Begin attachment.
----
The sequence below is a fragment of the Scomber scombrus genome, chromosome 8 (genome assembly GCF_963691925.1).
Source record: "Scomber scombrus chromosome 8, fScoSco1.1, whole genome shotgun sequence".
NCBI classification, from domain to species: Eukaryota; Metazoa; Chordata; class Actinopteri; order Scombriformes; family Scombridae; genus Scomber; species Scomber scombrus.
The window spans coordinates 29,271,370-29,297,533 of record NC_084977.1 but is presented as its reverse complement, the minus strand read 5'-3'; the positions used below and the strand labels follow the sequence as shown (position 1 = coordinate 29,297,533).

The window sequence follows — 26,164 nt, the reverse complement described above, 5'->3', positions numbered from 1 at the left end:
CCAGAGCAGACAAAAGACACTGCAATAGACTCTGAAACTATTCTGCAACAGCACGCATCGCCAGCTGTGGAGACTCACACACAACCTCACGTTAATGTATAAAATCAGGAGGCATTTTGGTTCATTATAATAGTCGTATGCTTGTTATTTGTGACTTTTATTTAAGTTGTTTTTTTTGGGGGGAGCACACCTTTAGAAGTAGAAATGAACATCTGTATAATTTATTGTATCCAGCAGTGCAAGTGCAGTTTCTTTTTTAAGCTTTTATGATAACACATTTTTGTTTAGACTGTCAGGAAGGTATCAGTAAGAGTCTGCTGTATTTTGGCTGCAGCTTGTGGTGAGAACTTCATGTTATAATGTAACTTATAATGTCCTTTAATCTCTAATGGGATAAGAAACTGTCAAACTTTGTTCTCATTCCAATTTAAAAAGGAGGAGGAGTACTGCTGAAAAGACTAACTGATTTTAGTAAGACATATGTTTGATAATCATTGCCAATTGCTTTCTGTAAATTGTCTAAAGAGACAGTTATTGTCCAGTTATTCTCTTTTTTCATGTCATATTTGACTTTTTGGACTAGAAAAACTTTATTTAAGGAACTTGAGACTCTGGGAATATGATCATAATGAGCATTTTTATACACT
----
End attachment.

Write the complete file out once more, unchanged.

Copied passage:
The sequence below is a fragment of the Scomber scombrus genome, chromosome 8 (genome assembly GCF_963691925.1).
Source record: "Scomber scombrus chromosome 8, fScoSco1.1, whole genome shotgun sequence".
NCBI classification, from domain to species: Eukaryota; Metazoa; Chordata; class Actinopteri; order Scombriformes; family Scombridae; genus Scomber; species Scomber scombrus.
The window spans coordinates 29,271,370-29,297,533 of record NC_084977.1 but is presented as its reverse complement, the minus strand read 5'-3'; the positions used below and the strand labels follow the sequence as shown (position 1 = coordinate 29,297,533).

The window sequence follows — 26,164 nt, the reverse complement described above, 5'->3', positions numbered from 1 at the left end:
CCAGAGCAGACAAAAGACACTGCAATAGACTCTGAAACTATTCTGCAACAGCACGCATCGCCAGCTGTGGAGACTCACACACAACCTCACGTTAATGTATAAAATCAGGAGGCATTTTGGTTCATTATAATAGTCGTATGCTTGTTATTTGTGACTTTTATTTAAGTTGTTTTTTTTGGGGGGAGCACACCTTTAGAAGTAGAAATGAACATCTGTATAATTTATTGTATCCAGCAGTGCAAGTGCAGTTTCTTTTTTAAGCTTTTATGATAACACATTTTTGTTTAGACTGTCAGGAAGGTATCAGTAAGAGTCTGCTGTATTTTGGCTGCAGCTTGTGGTGAGAACTTCATGTTATAATGTAACTTATAATGTCCTTTAATCTCTAATGGGATAAGAAACTGTCAAACTTTGTTCTCATTCCAATTTAAAAAGGAGGAGGAGTACTGCTGAAAAGACTAACTGATTTTAGTAAGACATATGTTTGATAATCATTGCCAATTGCTTTCTGTAAATTGTCTAAAGAGACAGTTATTGTCCAGTTATTCTCTTTTTTCATGTCATATTTGACTTTTTGGACTAGAAAAACTTTATTTAAGGAACTTGAGACTCTGGGAATATGATCATAATGAGCATTTTTATACACT